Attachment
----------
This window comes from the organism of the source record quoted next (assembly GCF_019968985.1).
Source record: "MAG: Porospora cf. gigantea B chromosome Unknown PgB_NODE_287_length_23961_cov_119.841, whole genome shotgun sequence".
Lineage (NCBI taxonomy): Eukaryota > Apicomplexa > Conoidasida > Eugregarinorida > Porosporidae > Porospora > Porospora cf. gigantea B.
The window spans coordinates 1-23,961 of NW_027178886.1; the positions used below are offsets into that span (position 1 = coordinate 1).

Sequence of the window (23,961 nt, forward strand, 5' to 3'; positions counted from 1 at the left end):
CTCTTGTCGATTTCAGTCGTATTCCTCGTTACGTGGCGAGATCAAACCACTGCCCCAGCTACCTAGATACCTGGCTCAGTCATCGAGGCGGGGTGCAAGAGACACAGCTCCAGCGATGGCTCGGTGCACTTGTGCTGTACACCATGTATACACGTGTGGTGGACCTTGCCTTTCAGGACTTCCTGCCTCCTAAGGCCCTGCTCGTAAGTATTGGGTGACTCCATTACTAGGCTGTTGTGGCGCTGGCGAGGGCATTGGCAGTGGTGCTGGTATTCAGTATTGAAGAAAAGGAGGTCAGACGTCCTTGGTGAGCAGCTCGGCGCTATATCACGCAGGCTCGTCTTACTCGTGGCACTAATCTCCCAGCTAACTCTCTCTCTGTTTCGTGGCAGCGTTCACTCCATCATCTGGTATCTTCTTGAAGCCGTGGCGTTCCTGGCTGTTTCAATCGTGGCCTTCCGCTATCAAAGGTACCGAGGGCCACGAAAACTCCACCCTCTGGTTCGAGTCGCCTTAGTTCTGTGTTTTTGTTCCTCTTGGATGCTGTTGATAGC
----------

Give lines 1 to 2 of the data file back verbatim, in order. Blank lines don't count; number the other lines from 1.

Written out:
This window comes from the organism of the source record quoted next (assembly GCF_019968985.1).
Source record: "MAG: Porospora cf. gigantea B chromosome Unknown PgB_NODE_287_length_23961_cov_119.841, whole genome shotgun sequence".